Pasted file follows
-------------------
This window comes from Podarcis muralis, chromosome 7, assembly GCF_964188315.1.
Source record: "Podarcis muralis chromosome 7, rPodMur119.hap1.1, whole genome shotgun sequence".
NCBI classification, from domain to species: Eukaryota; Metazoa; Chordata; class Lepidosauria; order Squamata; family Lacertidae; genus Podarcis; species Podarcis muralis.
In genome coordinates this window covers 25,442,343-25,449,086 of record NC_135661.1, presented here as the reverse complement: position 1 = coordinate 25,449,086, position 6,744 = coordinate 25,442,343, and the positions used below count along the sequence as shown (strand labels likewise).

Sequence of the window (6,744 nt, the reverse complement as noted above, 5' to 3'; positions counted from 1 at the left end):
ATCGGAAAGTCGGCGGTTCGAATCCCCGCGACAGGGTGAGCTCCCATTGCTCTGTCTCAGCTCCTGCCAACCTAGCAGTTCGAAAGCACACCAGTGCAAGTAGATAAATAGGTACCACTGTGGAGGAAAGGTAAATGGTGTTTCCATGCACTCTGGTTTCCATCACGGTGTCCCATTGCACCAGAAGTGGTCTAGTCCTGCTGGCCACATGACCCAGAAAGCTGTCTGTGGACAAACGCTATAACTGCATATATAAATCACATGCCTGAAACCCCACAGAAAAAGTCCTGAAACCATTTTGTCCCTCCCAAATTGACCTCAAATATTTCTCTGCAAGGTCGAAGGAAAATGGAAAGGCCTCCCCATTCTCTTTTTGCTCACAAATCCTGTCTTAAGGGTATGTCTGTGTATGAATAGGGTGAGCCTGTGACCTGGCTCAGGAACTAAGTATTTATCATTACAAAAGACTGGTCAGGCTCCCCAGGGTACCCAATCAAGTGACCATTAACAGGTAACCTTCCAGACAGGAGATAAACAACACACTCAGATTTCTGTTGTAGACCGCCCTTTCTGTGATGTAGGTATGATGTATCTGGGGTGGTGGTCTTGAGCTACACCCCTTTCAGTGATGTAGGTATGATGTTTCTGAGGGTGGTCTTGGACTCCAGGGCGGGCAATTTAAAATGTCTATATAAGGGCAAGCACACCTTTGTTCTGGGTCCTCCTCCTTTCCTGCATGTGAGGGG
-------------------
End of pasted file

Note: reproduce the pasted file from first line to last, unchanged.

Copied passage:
This window comes from Podarcis muralis, chromosome 7, assembly GCF_964188315.1.
Source record: "Podarcis muralis chromosome 7, rPodMur119.hap1.1, whole genome shotgun sequence".
NCBI classification, from domain to species: Eukaryota; Metazoa; Chordata; class Lepidosauria; order Squamata; family Lacertidae; genus Podarcis; species Podarcis muralis.
In genome coordinates this window covers 25,442,343-25,449,086 of record NC_135661.1, presented here as the reverse complement: position 1 = coordinate 25,449,086, position 6,744 = coordinate 25,442,343, and the positions used below count along the sequence as shown (strand labels likewise).

Sequence of the window (6,744 nt, the reverse complement as noted above, 5' to 3'; positions counted from 1 at the left end):
ATCGGAAAGTCGGCGGTTCGAATCCCCGCGACAGGGTGAGCTCCCATTGCTCTGTCTCAGCTCCTGCCAACCTAGCAGTTCGAAAGCACACCAGTGCAAGTAGATAAATAGGTACCACTGTGGAGGAAAGGTAAATGGTGTTTCCATGCACTCTGGTTTCCATCACGGTGTCCCATTGCACCAGAAGTGGTCTAGTCCTGCTGGCCACATGACCCAGAAAGCTGTCTGTGGACAAACGCTATAACTGCATATATAAATCACATGCCTGAAACCCCACAGAAAAAGTCCTGAAACCATTTTGTCCCTCCCAAATTGACCTCAAATATTTCTCTGCAAGGTCGAAGGAAAATGGAAAGGCCTCCCCATTCTCTTTTTGCTCACAAATCCTGTCTTAAGGGTATGTCTGTGTATGAATAGGGTGAGCCTGTGACCTGGCTCAGGAACTAAGTATTTATCATTACAAAAGACTGGTCAGGCTCCCCAGGGTACCCAATCAAGTGACCATTAACAGGTAACCTTCCAGACAGGAGATAAACAACACACTCAGATTTCTGTTGTAGACCGCCCTTTCTGTGATGTAGGTATGATGTATCTGGGGTGGTGGTCTTGAGCTACACCCCTTTCAGTGATGTAGGTATGATGTTTCTGAGGGTGGTCTTGGACTCCAGGGCGGGCAATTTAAAATGTCTATATAAGGGCAAGCACACCTTTGTTCTGGGTCCTCCTCCTTTCCTGCATGTGAGGGG